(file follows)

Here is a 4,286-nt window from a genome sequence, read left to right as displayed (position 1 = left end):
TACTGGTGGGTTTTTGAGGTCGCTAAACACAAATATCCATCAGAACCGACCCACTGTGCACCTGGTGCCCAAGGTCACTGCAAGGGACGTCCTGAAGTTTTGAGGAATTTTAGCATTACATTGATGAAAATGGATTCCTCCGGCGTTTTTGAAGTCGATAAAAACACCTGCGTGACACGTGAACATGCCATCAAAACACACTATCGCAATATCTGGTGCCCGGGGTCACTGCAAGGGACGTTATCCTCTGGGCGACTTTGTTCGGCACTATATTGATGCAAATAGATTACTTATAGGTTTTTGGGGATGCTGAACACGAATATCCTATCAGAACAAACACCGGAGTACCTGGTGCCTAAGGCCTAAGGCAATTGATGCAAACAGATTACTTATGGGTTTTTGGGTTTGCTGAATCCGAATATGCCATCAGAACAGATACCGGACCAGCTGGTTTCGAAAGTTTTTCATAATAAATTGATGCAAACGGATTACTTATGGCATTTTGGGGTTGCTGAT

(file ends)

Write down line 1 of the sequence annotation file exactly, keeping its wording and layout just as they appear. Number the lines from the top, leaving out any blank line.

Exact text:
Here is a 4,286-nt window from a genome sequence, read left to right as displayed (position 1 = left end):